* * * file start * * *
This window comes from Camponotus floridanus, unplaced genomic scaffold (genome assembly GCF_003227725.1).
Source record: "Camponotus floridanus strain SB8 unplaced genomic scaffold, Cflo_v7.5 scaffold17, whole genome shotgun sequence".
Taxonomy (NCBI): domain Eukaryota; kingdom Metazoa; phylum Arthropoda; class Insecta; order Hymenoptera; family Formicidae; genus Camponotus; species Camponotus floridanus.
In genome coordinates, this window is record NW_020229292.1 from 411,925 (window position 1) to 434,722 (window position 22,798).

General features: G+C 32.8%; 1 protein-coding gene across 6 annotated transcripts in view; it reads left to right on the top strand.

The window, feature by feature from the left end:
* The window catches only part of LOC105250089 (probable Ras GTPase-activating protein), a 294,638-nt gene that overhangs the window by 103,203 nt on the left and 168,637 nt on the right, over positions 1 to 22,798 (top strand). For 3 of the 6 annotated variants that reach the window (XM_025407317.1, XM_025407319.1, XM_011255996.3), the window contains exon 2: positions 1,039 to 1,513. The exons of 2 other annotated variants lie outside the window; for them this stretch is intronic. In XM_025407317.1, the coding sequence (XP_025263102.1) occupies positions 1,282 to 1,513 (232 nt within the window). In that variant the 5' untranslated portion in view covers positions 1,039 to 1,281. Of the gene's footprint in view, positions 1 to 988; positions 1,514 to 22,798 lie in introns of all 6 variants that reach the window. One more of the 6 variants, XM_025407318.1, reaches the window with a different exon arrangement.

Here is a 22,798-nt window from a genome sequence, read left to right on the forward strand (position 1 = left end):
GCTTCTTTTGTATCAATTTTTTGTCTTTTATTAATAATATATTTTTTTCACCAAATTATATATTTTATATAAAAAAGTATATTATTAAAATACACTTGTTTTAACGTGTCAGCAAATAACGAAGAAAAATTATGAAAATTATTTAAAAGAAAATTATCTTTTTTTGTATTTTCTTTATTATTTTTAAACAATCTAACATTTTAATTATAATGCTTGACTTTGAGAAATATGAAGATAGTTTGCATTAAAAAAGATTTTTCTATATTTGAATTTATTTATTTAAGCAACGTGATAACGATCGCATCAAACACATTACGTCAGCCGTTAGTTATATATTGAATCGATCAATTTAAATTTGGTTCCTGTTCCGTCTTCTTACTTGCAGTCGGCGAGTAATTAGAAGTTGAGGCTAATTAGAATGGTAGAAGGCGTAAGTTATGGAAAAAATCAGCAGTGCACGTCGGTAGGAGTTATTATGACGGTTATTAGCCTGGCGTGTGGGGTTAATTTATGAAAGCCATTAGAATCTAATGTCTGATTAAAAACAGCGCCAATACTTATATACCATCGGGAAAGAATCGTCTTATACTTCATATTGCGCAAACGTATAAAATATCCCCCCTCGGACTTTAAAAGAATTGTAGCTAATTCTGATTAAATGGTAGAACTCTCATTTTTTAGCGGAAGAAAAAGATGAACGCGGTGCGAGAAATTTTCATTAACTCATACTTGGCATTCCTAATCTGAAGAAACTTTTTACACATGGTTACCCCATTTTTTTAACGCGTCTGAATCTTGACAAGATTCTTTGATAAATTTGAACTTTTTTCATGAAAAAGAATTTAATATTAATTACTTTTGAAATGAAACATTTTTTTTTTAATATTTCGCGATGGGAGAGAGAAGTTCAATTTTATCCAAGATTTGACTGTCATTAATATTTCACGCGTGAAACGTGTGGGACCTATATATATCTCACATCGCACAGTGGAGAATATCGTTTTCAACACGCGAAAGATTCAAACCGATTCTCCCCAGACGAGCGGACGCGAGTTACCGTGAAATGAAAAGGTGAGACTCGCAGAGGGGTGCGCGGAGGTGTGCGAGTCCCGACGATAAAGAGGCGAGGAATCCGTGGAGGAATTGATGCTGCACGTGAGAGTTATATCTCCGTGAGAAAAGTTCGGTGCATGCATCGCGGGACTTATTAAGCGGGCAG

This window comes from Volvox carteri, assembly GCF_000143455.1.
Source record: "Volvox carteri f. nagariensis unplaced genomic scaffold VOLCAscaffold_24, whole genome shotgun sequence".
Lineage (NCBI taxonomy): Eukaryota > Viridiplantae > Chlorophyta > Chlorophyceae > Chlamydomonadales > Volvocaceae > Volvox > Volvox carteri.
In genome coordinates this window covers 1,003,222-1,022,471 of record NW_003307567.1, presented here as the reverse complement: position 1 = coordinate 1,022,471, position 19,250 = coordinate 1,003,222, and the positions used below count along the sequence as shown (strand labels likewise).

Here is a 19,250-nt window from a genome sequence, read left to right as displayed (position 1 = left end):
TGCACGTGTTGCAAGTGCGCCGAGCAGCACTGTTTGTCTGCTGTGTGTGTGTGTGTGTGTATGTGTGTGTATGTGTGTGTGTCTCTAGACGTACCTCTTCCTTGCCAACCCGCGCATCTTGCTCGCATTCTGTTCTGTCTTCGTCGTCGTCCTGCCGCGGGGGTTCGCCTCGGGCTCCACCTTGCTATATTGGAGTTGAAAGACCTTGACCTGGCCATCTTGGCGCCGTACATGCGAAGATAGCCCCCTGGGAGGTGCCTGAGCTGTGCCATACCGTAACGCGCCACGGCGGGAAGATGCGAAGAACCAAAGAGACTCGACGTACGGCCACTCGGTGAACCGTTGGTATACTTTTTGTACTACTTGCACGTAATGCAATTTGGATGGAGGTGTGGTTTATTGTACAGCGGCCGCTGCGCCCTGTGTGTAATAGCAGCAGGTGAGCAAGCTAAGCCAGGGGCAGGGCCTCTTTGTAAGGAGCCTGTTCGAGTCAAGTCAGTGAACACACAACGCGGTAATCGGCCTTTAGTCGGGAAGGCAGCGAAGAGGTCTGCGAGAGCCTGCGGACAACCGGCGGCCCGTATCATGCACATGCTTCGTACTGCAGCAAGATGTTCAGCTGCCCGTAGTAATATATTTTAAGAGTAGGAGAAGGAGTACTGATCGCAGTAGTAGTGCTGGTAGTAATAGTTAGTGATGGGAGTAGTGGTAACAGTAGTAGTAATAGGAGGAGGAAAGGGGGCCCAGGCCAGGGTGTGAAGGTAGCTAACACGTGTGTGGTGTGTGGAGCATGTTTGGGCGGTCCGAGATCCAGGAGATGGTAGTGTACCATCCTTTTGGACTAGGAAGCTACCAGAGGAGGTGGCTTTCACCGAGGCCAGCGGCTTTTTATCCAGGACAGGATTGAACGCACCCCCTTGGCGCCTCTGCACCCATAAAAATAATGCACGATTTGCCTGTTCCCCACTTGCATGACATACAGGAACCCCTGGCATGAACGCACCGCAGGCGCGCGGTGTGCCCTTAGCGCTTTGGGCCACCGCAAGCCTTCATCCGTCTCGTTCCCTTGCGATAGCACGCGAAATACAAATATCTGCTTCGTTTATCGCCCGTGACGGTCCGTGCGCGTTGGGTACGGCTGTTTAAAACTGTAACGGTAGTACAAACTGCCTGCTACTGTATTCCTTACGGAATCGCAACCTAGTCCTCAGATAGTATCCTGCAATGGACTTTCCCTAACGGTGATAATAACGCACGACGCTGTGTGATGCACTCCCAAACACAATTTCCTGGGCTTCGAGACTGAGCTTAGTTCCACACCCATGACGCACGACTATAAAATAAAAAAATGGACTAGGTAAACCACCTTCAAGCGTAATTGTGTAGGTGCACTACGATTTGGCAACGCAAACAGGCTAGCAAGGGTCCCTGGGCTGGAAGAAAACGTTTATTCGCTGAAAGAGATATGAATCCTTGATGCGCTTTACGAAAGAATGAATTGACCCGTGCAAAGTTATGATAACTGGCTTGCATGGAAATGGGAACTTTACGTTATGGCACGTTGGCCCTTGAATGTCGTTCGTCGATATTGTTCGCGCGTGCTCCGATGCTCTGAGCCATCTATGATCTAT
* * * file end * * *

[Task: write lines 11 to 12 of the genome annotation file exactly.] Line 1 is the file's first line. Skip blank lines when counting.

Source record: "Volvox carteri f. nagariensis unplaced genomic scaffold VOLCAscaffold_24, whole genome shotgun sequence".
Lineage (NCBI taxonomy): Eukaryota > Viridiplantae > Chlorophyta > Chlorophyceae > Chlamydomonadales > Volvocaceae > Volvox > Volvox carteri.